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How many people die each year in the UK as a result of

asbestos exposure?
According to the HSE, over 5,000 people die each year in the UK as a result of asbestos-related diseases such as mesothelioma, lung
cancer, and asbestosis.

According to the most recent data, there were 2,595 mesothelioma fatalities in 2016, with a comparable number of lung cancer deaths
attributable to previous asbestos exposure.

In 2016, 500 people died from asbestosis as a result of previous asbestos exposure.

According to statistics, the number of yearly asbestos-related deaths in the United Kingdom has risen dramatically over the previous 50
years.

This is primarily due to asbestos exposure before 1980, and asbestos-related fatalities in the United Kingdom are now projected to remain
stable for the rest of the decade before falling.

Deaths from mesothelioma in the United Kingdom

The lining of the lungs and the lower digestive system are affected by mesothelioma cancer.

It is the only cancer that has been proven to be caused by asbestos exposure.

Unfortunately, mesothelioma symptoms do not appear for several years after exposure to asbestos and subsequent inhalation of
asbestos fibres, implying that the illness is already advanced by the time symptoms appear.

As a result, the condition is virtually invariably deadly, and patients frequently die within a year after being diagnosed.

Annual fatalities from asbestos-related mesothelioma in the United Kingdom are increasing among those aged 75 and above, but
decreasing among those aged 70 and under.

Men who worked in the construction sector at the time when asbestos was widely utilised are now among the most vulnerable to
acquiring mesothelioma later in life.

In the United Kingdom, mesothelioma is the leading cause of asbestos-related fatalities.

Asbestos-related lung cancer fatalities in the United Kingdom

Asbestos exposure is one of the most prevalent causes of lung cancer, second only to smoking.

Although it’s notoriously difficult to determine the exact cause of lung cancer in individual instances, epidemiological data may be used to
estimate the total proportion of yearly fatalities in the UK related to prior asbestos exposure.

People who smoke and have been exposed to asbestos in the past are more likely to acquire lung cancer caused by asbestos.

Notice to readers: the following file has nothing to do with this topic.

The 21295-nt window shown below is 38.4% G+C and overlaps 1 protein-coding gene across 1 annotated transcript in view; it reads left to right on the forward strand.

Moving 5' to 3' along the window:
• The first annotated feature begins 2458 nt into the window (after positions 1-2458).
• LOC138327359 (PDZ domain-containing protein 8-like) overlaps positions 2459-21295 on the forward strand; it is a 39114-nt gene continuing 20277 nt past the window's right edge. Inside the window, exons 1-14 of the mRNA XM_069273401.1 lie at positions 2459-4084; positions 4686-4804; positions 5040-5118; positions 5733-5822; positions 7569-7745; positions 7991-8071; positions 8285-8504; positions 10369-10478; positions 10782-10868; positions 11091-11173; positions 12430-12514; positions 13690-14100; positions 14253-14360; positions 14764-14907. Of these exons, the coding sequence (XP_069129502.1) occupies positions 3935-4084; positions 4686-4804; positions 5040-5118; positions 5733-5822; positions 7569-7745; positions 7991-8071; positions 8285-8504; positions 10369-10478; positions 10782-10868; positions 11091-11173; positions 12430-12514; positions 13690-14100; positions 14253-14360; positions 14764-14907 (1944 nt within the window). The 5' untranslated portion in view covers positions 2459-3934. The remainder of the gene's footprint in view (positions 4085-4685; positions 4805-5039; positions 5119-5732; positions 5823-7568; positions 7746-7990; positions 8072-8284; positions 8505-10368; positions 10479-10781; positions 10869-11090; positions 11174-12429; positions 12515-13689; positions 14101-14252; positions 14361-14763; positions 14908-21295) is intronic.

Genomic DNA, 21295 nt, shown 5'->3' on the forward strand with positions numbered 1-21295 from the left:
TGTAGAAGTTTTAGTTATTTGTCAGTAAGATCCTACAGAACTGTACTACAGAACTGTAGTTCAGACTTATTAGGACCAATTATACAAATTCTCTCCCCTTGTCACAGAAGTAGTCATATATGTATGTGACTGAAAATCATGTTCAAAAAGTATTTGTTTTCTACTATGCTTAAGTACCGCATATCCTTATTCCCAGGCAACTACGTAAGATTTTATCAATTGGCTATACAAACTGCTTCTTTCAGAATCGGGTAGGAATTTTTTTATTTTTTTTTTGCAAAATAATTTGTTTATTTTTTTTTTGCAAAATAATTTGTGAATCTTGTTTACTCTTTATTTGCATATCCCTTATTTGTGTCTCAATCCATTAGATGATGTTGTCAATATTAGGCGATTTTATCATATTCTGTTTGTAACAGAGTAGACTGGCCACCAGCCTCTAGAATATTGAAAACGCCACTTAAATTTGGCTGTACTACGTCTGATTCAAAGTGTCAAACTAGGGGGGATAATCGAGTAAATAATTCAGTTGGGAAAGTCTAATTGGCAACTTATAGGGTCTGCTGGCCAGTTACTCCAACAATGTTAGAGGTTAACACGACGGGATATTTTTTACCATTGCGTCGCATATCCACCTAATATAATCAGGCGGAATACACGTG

In contrast to earlier decades, it is predicted that there will be fewer asbestos-related lung cancer fatalities in the UK in the coming years
due to reduced asbestos exposure and considerably fewer individuals smoking.

Lung cancer caused by asbestos is a leading cause of mortality in the United Kingdom.

Cancer caused by asbestosis is the leading cause of mortality in the United States.

Asbestosis is caused directly by inhaling asbestos fibres.

Symptoms such as scarring and inflammation of the lung tissue will ultimately appear over a lengthy period of time.

Asbestosis, like mesothelioma, has a long incubation period, which means that any signs of the disease might take decades to appear.

Heavy asbestos exposure is associated with asbestosis.

Once asbestosis has taken root, the symptoms can have a significant impact on day-to-day activities; for example, patients frequently
report difficulty breathing.

In 2016, asbestos was indicated on the death certificate in more than half of these fatalities, although not as the primary cause of death.

In the late 1970s, there were only about 100 deaths per year in the UK from asbestosis, compared to the data collected in 2016.

Asbestos causes about 500 deaths each year in the United Kingdom.

Pleural illness that isn’t cancerous

Non-malignant pleural illness, unlike the other asbestos diseases described above, is not carcinogenic.

This pleural illness damages the lungs’ outer layer (pleura).

Diffuse pleural thickening and the less dangerous pleural plaques are the two types of this illness.
In 2016, 450 new instances of pleural thickening were reported in the United Kingdom.

Non-malignant pleural illnesses are a factor in asbestos-related fatalities in the United Kingdom.